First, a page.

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Precision Imaging is a world-leading centre for imaging with a mission to transform medical diagnosis and personalised health treatment. 

It brings together a wide variety of disciplines covering the Physics and computations aspects of Imaging Biomarkers and their application in Mental and Physical Health, and Biomedicine. At the heart it combines cutting edge-technology in imaging, big data analytics, and biophysical modelling to realise impact on complex diagnostic needs in precision medicine.

The PhD programme for the Beacon is now closed for the second intake scheduled for September 2019. Beacon studentships are fully funded three and half year PhD studentships on multi-disciplinary projects within the scope of the Beacon activities. Further details can be found below.

Students will be co-supervised by one or more academics from disciplines spanning the research activity of the Beacon.


To apply for a place on the programme, please consult the project list below and:

  • identify a project of interest and click on the project title
  • apply online via the University of Nottingham application page
  • for administration purposes please ensure that the lead school is initially flagged as the School of Mathematical Sciences (though any offer will come from the school of the supervisor)
  • in the personal statement section indicate that you are applying to the 'Beacon in Precision Medicine PhD programme' and make sure to include a ranked list of your preferred projects
  • upon submission send an email to Cheryl Ruse Head of Operations for the Beacon, your preferred project, and enclose a CV
  • Deadline for applications is 25 February 2019, with interviews for applicants to take place between 4 and 8 March 2019 

Applicants for the Precision Imaging PhD programme should have at least a 2:1 degree, or equivalent, in a project-relevant discipline. Funding is only available for UK and EU students.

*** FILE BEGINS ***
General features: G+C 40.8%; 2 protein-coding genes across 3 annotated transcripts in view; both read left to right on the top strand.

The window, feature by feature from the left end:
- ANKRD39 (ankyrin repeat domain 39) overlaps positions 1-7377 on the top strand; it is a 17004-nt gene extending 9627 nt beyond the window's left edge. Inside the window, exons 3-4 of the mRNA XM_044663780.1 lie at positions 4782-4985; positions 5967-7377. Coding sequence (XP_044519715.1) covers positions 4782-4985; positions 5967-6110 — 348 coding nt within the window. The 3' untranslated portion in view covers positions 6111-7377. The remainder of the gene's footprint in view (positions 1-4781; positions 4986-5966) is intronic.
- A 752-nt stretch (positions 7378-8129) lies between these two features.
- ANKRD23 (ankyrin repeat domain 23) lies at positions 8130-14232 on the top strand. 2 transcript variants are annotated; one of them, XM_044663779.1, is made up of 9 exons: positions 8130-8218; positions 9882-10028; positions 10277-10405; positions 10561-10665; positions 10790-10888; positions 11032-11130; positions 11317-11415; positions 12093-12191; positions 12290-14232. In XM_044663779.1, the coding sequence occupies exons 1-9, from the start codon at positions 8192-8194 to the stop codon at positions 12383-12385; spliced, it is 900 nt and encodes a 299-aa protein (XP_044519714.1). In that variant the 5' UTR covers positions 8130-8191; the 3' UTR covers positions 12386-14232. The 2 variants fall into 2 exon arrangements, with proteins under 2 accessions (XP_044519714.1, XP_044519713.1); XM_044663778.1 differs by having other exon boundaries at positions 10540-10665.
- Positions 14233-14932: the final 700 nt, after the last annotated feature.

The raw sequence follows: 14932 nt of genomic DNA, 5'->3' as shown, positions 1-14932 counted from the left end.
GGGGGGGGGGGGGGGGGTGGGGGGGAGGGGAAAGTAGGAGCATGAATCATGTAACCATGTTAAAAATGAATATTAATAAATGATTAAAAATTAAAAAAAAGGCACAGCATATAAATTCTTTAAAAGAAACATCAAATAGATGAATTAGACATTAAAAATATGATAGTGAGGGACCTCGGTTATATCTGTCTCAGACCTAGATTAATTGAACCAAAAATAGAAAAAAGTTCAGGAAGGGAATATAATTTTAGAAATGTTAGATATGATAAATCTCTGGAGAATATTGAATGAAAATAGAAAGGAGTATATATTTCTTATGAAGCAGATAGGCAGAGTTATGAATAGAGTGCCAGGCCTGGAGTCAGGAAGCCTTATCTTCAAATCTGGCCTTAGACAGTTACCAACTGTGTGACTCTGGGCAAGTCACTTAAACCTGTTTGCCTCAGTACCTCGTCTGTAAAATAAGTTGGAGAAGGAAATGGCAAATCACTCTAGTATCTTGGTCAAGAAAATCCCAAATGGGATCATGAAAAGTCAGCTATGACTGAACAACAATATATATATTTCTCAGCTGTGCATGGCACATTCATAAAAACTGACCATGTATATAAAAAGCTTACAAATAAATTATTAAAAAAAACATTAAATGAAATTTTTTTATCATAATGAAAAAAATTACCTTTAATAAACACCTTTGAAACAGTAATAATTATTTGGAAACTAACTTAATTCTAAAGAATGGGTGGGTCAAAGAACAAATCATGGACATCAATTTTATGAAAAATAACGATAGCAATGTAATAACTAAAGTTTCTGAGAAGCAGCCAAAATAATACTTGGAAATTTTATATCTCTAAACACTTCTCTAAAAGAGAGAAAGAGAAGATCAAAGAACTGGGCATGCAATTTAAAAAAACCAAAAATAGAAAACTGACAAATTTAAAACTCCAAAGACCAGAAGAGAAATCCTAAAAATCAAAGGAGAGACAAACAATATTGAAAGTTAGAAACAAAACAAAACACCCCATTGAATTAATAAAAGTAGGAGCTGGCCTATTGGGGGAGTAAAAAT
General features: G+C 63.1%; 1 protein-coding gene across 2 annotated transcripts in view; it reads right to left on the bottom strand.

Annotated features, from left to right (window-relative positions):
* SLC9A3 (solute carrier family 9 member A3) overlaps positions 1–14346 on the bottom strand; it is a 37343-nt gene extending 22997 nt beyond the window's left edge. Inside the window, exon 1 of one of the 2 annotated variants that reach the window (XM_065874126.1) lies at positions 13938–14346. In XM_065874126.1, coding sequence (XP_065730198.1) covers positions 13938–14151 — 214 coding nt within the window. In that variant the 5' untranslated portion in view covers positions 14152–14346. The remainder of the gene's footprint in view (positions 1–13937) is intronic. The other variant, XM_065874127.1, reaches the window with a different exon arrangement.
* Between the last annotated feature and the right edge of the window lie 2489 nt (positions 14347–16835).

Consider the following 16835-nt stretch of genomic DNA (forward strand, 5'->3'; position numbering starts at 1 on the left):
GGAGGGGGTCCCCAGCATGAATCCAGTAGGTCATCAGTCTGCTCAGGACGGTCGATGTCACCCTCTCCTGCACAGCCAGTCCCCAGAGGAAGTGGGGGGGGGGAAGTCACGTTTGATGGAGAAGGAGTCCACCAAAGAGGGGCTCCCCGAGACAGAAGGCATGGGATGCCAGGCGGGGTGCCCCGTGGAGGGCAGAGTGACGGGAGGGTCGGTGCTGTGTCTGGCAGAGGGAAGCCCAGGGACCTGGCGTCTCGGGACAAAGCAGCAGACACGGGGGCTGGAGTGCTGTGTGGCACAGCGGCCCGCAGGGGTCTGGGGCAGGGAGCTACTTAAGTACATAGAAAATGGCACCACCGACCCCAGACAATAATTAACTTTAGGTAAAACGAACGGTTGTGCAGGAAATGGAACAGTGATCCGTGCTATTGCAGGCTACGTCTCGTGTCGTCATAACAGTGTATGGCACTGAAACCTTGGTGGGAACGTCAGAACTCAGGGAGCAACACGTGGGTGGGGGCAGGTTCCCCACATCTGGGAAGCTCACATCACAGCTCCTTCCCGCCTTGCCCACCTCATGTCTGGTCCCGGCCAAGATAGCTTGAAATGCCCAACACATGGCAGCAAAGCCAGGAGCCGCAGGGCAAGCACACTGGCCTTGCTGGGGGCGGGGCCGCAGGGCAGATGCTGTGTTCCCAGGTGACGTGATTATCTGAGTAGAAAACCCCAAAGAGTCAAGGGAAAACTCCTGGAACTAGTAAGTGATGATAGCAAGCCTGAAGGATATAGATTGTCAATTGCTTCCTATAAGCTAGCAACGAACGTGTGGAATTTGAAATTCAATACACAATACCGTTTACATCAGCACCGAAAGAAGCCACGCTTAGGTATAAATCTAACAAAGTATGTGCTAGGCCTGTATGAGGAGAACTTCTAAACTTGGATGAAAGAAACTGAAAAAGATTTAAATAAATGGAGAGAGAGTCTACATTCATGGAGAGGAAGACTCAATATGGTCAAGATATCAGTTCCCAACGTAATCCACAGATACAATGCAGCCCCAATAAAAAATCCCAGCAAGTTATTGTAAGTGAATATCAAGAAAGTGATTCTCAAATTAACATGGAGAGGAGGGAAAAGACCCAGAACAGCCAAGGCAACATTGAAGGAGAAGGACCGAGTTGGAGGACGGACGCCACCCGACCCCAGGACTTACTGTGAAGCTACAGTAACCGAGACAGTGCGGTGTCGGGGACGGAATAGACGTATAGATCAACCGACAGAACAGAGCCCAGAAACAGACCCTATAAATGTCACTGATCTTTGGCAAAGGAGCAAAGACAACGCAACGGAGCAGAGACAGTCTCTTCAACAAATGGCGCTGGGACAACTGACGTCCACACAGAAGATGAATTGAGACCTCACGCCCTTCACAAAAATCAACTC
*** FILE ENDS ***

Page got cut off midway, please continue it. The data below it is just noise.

For queries please contact  

PhD Projects
Project titleSupervisors    
Mathematical modelling and uncertainty quantification of distributed brain circuits to inform development of neuromodulation therapies

Daniele Avitabile, Peter Liddle, and Stephen Coombs

Precision computational modelling of magnetic resonance elastography to improve liver disease diagnosis  Matthew Hubbard, Deirdre McGrath, Reuben O’Dea, Bindi Brook, and Susan Francis 
Imaging-based neurophenotypes to model developmental mental health disorders Matteo Bastiani, Maddie Groom, and Chris Hollis 
Establishing autonomic and electrophysiological markers of arousal regulation and attention in children with ADHD

Maddie Groom, Lucy Cragg, Claudia Danielmeier, and Nic Blockley

ECLIPSE: Effect of carnitine on liver steatosis, insulin sensitivity, plasma glucose, skeletal muscle metabolism and energetics - a pilot study  Guru Aithal, Paul Greenhaff, Stephen Bawden, and Penny Gowland

Collaborator: Prarthana Thiagarajan 
Development of imaging-based stratification for haemorrhagic stroke trials Rob Dineen, Andrew French, and Niki Sprigg  
Deep phenotyping of Crohn's patients using a precision imaging approach to identify drivers and stratify risk of wasting and myosteatosis Gordon W. Moran, Paul Greenhaff, Penny Gowland, and Matthew Brook  
Developing multi-modal functional MRI approaches for clinical use Shahideh Safavi, Mike Barlow, Penny Gowland, Andrew Prayle, and Ian Hall
Evaluating the benefits and challenges of ultra-high field (11.7T) for magnetic resonance imaging and spectroscopy Richard Bowtell, Dorothee Auer, Penny Gowland, and Paul Glover
Quantification of novel MR imaging biomarkers in kidney disease

Sue Francis, Maarten Taal, and Nicholas Selby 

Looking like an expert: assisting automatic diagnosis using an AI attentional system Andrew French, Denis Schluppeck, and Rob Dineen 
Towards in vivoscoring tissue integrity in health and disease Galina Pavlovskaya, Ian Scott, and Richard Graham
Hyperpolarized MRI at ultra high magnetic field Thomas Meersman and Paul Glover  
Ultra-high resolution 7 Tesla fMRI, pushing the resolution to cortical layer Rosa Sanchez Panchuelo, Susan Francis, Xin Chen and Katrin Krumbholz

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